LTTN med xp logoFocus on the Holy Temple
The Meaning of Jerusalem

by Rabbi Chaim Richman

1996 Light to the Nations, Rabbi Chaim Richman - All Rights Reserved
Reprinted from The Restoration newsletter, September, 1996 (Tishrei, 5756)

Recently, the city of Jerusalem held gala celebrations marking 3,000 years since King David began his reign, effectively establishing the city’s Jewish roots. Though it is nearly 2,000 years since the Second Temple was destroyed by Roman legionnaires, Jerusalem has remained the focal point of the Jewish people and the object of their yearning throughout all the long years of their exile. The Jews have never had another capital; the unique status the city holds in their minds and hearts is unparalleled.

A Global Spiritual Capital

From time immemorial, this city has been a spiritual capital for much of the world. The very word “Jerusalem” is a veritable symphony to our ears, evoking a wellspring of emotions. Even though the enigma that lies at its heart—the Holy Temple—has been missing for so many years, Jerusalem has still remained a source of inspiration and the object of a spiritual odyssey that has succeeded in binding the Jewish people together throughout all the ages. Indeed, the Psalmist wrote (Psalm 122:3) “O Jerusalem, built like a city that is compact together” and the sages comment “What is meant by ‘a city that is compact together?’ A city that binds all Israel together in friendship” (Midrash Tehillim).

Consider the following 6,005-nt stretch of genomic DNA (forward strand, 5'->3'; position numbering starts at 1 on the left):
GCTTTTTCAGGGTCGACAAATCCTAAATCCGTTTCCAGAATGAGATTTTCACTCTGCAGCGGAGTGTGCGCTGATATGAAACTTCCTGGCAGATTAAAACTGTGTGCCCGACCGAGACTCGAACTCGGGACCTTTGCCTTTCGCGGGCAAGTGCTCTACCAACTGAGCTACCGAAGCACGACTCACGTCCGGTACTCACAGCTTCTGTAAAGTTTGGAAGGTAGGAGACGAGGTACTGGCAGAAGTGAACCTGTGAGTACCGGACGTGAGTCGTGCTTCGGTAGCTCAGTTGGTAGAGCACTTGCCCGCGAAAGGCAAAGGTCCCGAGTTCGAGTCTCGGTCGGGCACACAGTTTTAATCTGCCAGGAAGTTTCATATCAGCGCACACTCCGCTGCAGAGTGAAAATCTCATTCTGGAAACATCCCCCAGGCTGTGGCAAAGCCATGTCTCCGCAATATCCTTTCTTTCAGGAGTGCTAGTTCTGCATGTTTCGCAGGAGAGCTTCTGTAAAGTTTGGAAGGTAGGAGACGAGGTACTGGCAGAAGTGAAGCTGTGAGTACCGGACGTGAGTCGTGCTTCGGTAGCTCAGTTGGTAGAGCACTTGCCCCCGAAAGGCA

The Fulfillment of Timeless Prophecies

What is the source of this longing, this great yearning for Jerusalem? It can clearly be found in the words of the prophet Isaiah:

“And it shall come to pass, in the last days, that the mountain of the L-rd’s house shall be established at the top of the all the mountains, and shall be exalted above all the hills; and all of the nations shall flow unto it. And many people shall go and say, Come, and let us go up to the mountain of the L-rd, and to the house of the G-d of Jacob, and he will teach us of his ways, and we shall walk in his paths; for out of Zion shall go forth Torah, and the word of G-d from Jerusalem” (Isaiah 2:2–3).

It was this prophecy which was transformed into the banner and herald for the war-weary, spiritually-hungry denizens of the world. This belief—that the day would come when the entire world would reach its climactic rectification of harmony, unity and fulfillment—sees Jerusalem as the spiritual center and source of light and inspiration for all of humanity.

This belief has inspired countless generations. The prophecies recorded in the books of the prophets of Israel all originated in Jerusalem, and were later translated into the languages of the earth, providing access to all. Thus, from the cradle of humanity, the word of G-d emanated to all corners of the globe, and in this manner Jerusalem’s status was established as the universal spiritual center.